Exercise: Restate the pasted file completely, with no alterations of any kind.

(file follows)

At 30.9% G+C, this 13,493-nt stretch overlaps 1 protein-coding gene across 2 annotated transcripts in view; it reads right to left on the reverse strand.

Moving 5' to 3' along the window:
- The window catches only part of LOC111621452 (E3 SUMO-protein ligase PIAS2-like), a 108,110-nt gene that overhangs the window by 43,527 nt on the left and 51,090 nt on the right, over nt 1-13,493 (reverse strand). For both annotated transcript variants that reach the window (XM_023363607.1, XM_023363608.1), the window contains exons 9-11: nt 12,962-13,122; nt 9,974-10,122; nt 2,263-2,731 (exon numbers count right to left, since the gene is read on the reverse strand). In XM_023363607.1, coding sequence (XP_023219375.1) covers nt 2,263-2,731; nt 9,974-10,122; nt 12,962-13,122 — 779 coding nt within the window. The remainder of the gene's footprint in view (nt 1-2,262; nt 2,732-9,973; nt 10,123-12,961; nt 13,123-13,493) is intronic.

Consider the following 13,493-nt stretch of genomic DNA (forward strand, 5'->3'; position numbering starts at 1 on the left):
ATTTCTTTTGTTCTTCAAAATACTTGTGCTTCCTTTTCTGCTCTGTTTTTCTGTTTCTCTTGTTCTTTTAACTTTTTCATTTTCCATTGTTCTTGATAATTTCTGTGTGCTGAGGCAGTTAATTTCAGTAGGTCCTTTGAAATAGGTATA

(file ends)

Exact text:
At 30.9% G+C, this 13,493-nt stretch overlaps 1 protein-coding gene across 2 annotated transcripts in view; it reads right to left on the reverse strand.

Moving 5' to 3' along the window:
- The window catches only part of LOC111621452 (E3 SUMO-protein ligase PIAS2-like), a 108,110-nt gene that overhangs the window by 43,527 nt on the left and 51,090 nt on the right, over nt 1-13,493 (reverse strand). For both annotated transcript variants that reach the window (XM_023363607.1, XM_023363608.1), the window contains exons 9-11: nt 12,962-13,122; nt 9,974-10,122; nt 2,263-2,731 (exon numbers count right to left, since the gene is read on the reverse strand). In XM_023363607.1, coding sequence (XP_023219375.1) covers nt 2,263-2,731; nt 9,974-10,122; nt 12,962-13,122 — 779 coding nt within the window. The remainder of the gene's footprint in view (nt 1-2,262; nt 2,732-9,973; nt 10,123-12,961; nt 13,123-13,493) is intronic.

Consider the following 13,493-nt stretch of genomic DNA (forward strand, 5'->3'; position numbering starts at 1 on the left):
ATTTCTTTTGTTCTTCAAAATACTTGTGCTTCCTTTTCTGCTCTGTTTTTCTGTTTCTCTTGTTCTTTTAACTTTTTCATTTTCCATTGTTCTTGATAATTTCTGTGTGCTGAGGCAGTTAATTTCAGTAGGTCCTTTGAAATAGGTATA